Over the last year, I have had several leaders tell me their stories of frustration when their teams do not follow the direction that appears to be straight-forward and the benefits to them are common sense. Wait until you see the video below that makes the point.

As leaders, it is tempting to simply tell others what to do. We can tell them to do things for compliance reasons, because it is in their best interest, because we made such a big investment in it, or find countless other ways to rationalize with our team. Even when it is in someone’s best interest, there are often competing desires that may stop them from taking the action that is desired.

Take an example of asking an MSL in your company that visits KOLs to use their iPad to enter notes into a system directly after every visit. These notes are in the MSL’s best interest because he or she can organize and remember their visit. It is also in the best interest of the KOL, because as other members of your medical affairs organization visit with them there is coordination and visibility to what has been talked about. It is in the best interest of the company, because they can leverage the information to improve the customer experience or even the product that you offer. It is certainly in the best interest of the person or team that implemented the system to demonstrate usage and ROI. Then why is this simple task often hard to achieve consistently? It would be like telling people that it is healthier to walk up the stairs than to take the escalator (more on this coming in the video below).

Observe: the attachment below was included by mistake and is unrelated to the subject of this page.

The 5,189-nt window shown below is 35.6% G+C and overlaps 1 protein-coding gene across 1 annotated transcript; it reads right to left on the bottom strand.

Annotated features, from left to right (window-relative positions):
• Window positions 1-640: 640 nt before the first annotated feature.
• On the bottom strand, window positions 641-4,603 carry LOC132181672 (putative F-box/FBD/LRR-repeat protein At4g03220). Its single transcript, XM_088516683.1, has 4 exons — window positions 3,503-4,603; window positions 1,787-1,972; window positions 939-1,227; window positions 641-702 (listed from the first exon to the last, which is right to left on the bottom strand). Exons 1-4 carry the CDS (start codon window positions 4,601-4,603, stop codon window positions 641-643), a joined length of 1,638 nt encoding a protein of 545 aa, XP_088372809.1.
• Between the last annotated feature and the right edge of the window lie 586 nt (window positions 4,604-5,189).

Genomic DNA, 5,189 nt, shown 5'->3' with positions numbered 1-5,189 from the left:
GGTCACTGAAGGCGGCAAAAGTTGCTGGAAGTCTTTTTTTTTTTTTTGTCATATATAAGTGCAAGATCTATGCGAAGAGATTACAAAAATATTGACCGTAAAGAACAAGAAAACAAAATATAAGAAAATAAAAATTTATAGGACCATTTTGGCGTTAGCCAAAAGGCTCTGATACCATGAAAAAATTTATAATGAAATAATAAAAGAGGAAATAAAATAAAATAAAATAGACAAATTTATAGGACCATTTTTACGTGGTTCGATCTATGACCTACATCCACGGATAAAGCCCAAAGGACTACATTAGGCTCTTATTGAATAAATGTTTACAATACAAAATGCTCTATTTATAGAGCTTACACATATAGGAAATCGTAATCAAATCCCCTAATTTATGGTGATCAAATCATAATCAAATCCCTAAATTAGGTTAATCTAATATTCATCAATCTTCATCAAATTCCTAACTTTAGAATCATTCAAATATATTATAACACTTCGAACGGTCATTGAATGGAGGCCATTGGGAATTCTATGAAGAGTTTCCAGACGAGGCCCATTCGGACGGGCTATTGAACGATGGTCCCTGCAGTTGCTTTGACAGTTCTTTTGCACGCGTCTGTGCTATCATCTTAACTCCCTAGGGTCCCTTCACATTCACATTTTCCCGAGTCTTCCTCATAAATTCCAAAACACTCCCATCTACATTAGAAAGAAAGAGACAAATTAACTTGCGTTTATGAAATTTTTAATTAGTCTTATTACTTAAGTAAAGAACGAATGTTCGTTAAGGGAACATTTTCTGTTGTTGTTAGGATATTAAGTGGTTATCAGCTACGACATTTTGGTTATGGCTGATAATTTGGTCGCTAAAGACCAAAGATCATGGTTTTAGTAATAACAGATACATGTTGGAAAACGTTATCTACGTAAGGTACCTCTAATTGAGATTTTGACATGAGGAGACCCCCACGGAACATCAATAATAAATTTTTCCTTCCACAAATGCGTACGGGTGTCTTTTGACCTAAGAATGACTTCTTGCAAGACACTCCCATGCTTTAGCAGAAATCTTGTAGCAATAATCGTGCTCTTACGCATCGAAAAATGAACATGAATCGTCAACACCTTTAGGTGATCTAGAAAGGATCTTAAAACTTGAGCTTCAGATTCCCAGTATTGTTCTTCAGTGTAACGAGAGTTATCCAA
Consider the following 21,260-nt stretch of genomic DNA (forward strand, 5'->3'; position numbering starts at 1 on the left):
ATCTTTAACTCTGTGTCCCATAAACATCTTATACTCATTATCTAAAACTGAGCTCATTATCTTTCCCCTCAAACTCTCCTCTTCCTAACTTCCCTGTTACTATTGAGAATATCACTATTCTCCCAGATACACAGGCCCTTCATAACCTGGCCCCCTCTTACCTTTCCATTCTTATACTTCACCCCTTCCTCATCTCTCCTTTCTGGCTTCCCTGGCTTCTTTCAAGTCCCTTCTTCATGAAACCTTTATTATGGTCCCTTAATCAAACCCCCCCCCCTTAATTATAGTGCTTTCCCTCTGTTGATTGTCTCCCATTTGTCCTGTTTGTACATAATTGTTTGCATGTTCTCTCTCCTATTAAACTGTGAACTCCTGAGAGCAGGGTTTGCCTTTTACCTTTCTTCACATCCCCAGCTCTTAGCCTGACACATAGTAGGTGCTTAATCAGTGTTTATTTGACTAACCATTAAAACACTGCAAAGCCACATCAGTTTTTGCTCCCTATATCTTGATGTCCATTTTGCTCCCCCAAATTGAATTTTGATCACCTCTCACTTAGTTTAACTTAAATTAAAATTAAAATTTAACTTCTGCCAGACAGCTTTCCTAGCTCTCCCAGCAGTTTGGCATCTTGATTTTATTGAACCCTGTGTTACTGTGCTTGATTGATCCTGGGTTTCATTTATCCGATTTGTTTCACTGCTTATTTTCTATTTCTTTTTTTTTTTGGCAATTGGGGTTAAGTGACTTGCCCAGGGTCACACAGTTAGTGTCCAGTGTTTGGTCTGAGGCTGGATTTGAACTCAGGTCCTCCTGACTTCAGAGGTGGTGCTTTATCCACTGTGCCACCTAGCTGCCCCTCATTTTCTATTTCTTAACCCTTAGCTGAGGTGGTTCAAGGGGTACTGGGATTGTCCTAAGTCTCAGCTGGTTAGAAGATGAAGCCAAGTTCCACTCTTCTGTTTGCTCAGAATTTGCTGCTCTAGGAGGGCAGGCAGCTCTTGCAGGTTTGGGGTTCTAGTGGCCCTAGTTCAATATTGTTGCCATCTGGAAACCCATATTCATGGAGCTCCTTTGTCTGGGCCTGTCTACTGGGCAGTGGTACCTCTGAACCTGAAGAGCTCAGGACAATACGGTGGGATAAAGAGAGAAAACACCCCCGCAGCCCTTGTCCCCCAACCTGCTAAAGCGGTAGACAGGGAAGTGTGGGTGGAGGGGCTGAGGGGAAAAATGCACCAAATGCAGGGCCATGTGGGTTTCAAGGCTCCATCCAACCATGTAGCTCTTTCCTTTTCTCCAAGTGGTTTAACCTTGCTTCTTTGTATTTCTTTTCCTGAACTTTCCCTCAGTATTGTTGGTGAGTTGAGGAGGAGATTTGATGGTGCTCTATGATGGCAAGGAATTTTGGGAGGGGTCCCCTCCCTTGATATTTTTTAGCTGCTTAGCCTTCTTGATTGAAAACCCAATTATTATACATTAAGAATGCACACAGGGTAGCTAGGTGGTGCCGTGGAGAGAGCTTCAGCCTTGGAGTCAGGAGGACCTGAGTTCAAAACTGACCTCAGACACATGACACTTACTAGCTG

[EMBED VIDEO: https://www.youtube.com/watch?v=2lXh2n0aPyw]

 

While the change agents in the video used an element of fun to change behaviors, there can be other motivations. Often change leaders or those implementing new things for MSL teams focus their message toward “it is healthier to walk up the stairs.” When implementing a CRM we will often hear leaders say things like:

• “We will have a system of record in case we lose the MSL.”
• “Finally, MSL and Sales can appear coordinated to the HCP.”
• “The home office and field medical teams will be able to collaborate on planning.”

However, we must also need to ensure that the shorter-term behavior motivators are also addressed. We need to lead off with messages like:

• “MSLs can record interactions in half the time.”
• “The home office can report on insights instantly.”
• “The system is so intuitive.”